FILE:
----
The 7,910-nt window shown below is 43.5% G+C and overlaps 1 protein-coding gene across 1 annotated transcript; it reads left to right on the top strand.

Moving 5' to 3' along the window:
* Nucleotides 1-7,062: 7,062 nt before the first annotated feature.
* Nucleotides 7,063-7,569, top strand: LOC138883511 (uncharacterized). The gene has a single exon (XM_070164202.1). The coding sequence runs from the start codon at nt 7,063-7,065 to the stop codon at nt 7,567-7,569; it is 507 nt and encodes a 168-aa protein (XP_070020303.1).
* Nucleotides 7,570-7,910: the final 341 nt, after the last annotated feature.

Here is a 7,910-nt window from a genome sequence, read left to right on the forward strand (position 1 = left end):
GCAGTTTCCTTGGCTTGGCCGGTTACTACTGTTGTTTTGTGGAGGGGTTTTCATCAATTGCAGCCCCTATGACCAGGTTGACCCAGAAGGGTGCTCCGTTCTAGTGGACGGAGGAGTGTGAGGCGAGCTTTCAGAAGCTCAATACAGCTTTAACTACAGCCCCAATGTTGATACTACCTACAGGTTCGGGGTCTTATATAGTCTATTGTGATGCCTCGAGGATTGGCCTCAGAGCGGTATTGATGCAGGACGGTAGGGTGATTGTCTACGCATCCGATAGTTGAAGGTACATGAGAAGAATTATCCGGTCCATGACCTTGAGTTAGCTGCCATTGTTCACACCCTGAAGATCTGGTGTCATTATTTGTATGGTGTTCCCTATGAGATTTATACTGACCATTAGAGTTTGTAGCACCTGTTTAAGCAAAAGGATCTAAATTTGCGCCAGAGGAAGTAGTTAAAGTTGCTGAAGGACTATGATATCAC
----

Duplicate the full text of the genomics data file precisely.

The 7,910-nt window shown below is 43.5% G+C and overlaps 1 protein-coding gene across 1 annotated transcript; it reads left to right on the top strand.

Moving 5' to 3' along the window:
* Nucleotides 1-7,062: 7,062 nt before the first annotated feature.
* Nucleotides 7,063-7,569, top strand: LOC138883511 (uncharacterized). The gene has a single exon (XM_070164202.1). The coding sequence runs from the start codon at nt 7,063-7,065 to the stop codon at nt 7,567-7,569; it is 507 nt and encodes a 168-aa protein (XP_070020303.1).
* Nucleotides 7,570-7,910: the final 341 nt, after the last annotated feature.

Here is a 7,910-nt window from a genome sequence, read left to right on the forward strand (position 1 = left end):
GCAGTTTCCTTGGCTTGGCCGGTTACTACTGTTGTTTTGTGGAGGGGTTTTCATCAATTGCAGCCCCTATGACCAGGTTGACCCAGAAGGGTGCTCCGTTCTAGTGGACGGAGGAGTGTGAGGCGAGCTTTCAGAAGCTCAATACAGCTTTAACTACAGCCCCAATGTTGATACTACCTACAGGTTCGGGGTCTTATATAGTCTATTGTGATGCCTCGAGGATTGGCCTCAGAGCGGTATTGATGCAGGACGGTAGGGTGATTGTCTACGCATCCGATAGTTGAAGGTACATGAGAAGAATTATCCGGTCCATGACCTTGAGTTAGCTGCCATTGTTCACACCCTGAAGATCTGGTGTCATTATTTGTATGGTGTTCCCTATGAGATTTATACTGACCATTAGAGTTTGTAGCACCTGTTTAAGCAAAAGGATCTAAATTTGCGCCAGAGGAAGTAGTTAAAGTTGCTGAAGGACTATGATATCAC